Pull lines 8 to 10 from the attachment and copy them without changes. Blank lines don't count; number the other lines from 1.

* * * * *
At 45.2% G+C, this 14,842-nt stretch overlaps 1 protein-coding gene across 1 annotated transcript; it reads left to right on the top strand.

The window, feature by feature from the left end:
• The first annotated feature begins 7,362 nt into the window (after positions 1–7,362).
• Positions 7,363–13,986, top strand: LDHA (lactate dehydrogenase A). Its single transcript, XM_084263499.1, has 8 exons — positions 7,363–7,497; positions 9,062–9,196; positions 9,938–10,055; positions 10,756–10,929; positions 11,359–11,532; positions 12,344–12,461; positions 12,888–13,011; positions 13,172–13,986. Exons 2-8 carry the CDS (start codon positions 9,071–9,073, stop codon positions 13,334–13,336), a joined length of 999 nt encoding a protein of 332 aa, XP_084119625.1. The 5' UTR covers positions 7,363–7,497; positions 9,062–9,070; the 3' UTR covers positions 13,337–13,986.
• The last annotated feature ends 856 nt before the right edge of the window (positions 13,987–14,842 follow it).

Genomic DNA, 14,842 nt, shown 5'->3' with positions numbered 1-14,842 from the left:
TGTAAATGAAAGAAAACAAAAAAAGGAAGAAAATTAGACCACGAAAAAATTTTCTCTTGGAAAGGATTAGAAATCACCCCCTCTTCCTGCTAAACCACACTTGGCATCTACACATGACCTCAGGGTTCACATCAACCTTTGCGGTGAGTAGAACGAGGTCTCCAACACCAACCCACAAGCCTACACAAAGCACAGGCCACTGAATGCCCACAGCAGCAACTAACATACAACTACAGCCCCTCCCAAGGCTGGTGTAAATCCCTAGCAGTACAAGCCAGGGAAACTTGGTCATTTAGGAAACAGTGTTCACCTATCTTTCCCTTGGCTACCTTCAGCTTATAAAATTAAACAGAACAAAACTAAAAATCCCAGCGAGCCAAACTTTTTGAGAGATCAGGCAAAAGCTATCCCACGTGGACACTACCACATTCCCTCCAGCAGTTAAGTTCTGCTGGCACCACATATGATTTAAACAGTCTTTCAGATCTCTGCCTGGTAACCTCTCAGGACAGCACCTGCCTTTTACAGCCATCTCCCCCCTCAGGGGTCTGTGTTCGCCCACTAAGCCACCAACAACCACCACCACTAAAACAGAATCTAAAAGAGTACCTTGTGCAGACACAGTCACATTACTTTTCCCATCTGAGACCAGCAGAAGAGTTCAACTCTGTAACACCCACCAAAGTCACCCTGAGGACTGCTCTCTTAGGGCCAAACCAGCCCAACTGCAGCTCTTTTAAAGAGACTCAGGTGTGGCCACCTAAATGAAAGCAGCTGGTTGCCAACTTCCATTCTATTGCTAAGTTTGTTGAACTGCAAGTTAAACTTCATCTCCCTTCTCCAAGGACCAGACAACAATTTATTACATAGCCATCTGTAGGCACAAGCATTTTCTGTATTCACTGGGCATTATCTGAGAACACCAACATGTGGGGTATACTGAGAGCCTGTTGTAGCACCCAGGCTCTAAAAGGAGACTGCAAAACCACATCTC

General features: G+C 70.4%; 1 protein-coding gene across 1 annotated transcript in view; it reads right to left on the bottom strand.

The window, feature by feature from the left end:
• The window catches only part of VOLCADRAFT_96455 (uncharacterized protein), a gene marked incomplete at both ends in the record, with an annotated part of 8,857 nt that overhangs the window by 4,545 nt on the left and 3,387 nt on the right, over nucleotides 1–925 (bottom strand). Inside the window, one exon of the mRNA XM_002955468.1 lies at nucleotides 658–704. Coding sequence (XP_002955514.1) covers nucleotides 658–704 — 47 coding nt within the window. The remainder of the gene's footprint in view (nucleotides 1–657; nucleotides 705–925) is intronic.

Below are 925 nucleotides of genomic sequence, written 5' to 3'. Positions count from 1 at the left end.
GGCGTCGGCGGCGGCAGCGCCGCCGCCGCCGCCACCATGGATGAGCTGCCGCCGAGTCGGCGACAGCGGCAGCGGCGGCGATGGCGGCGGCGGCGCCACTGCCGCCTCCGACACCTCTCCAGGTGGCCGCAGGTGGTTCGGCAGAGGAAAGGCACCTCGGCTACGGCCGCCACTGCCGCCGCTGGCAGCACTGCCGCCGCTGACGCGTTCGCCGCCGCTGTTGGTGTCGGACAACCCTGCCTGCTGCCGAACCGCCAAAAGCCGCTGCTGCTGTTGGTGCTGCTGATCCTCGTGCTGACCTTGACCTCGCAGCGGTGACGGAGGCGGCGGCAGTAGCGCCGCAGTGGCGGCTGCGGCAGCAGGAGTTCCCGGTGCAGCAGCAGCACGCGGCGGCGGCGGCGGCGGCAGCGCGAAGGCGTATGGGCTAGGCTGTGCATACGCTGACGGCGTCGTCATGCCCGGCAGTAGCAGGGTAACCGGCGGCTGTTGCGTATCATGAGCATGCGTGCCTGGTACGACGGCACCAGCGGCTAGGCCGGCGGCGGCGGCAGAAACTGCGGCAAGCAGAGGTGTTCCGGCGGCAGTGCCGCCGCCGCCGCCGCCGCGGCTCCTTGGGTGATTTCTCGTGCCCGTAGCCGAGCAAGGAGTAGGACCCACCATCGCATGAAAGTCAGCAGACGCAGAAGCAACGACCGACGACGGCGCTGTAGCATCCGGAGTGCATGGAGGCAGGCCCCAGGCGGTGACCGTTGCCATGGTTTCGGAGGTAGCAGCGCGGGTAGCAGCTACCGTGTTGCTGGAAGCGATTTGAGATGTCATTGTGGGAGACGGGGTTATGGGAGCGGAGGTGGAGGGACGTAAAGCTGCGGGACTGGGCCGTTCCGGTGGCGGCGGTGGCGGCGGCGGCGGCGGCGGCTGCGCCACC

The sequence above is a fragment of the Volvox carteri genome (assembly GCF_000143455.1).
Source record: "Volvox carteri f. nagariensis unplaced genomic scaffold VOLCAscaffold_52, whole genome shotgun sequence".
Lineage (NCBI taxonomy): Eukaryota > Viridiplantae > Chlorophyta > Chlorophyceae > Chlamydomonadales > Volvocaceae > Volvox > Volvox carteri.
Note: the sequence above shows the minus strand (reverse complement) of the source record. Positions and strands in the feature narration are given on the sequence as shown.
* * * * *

General features: G+C 70.4%; 1 protein-coding gene across 1 annotated transcript in view; it reads right to left on the bottom strand.

The window, feature by feature from the left end:
• The window catches only part of VOLCADRAFT_96455 (uncharacterized protein), a gene marked incomplete at both ends in the record, with an annotated part of 8,857 nt that overhangs the window by 4,545 nt on the left and 3,387 nt on the right, over nucleotides 1–925 (bottom strand). Inside the window, one exon of the mRNA XM_002955468.1 lies at nucleotides 658–704. Coding sequence (XP_002955514.1) covers nucleotides 658–704 — 47 coding nt within the window. The remainder of the gene's footprint in view (nucleotides 1–657; nucleotides 705–925) is intronic.